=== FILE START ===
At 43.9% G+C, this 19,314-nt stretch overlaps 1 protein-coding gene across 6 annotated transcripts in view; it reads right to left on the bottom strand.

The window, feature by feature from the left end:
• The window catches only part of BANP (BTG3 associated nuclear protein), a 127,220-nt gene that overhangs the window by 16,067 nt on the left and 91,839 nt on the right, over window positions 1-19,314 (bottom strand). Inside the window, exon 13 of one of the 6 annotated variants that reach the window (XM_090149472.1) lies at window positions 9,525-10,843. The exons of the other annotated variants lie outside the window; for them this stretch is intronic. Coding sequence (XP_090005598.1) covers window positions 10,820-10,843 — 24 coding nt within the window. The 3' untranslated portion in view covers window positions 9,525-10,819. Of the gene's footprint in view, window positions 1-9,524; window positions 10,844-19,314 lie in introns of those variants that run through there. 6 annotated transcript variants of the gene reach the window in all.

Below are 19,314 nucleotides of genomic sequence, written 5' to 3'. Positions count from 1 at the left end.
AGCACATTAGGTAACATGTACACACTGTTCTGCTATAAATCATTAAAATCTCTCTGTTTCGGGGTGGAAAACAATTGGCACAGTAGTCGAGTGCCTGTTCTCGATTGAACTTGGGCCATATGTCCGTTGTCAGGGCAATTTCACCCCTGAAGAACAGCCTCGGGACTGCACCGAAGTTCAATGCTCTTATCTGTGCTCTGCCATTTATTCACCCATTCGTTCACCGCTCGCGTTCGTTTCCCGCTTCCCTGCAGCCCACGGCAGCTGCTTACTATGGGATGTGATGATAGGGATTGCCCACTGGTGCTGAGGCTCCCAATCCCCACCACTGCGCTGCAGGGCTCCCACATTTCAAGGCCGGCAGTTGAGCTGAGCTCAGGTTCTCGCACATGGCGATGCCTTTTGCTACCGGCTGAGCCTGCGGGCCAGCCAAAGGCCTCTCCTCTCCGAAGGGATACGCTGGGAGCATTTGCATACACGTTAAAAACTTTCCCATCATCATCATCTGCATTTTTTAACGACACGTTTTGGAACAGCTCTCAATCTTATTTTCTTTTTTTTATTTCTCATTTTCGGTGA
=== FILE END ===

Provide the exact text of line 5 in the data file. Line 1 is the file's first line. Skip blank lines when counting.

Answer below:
AGCACATTAGGTAACATGTACACACTGTTCTGCTATAAATCATTAAAATCTCTCTGTTTCGGGGTGGAAAACAATTGGCACAGTAGTCGAGTGCCTGTTCTCGATTGAACTTGGGCCATATGTCCGTTGTCAGGGCAATTTCACCCCTGAAGAACAGCCTCGGGACTGCACCGAAGTTCAATGCTCTTATCTGTGCTCTGCCATTTATTCACCCATTCGTTCACCGCTCGCGTTCGTTTCCCGCTTCCCTGCAGCCCACGGCAGCTGCTTACTATGGGATGTGATGATAGGGATTGCCCACTGGTGCTGAGGCTCCCAATCCCCACCACTGCGCTGCAGGGCTCCCACATTTCAAGGCCGGCAGTTGAGCTGAGCTCAGGTTCTCGCACATGGCGATGCCTTTTGCTACCGGCTGAGCCTGCGGGCCAGCCAAAGGCCTCTCCTCTCCGAAGGGATACGCTGGGAGCATTTGCATACACGTTAAAAACTTTCCCATCATCATCATCTGCATTTTTTAACGACACGTTTTGGAACAGCTCTCAATCTTATTTTCTTTTTTTTATTTCTCATTTTCGGTGA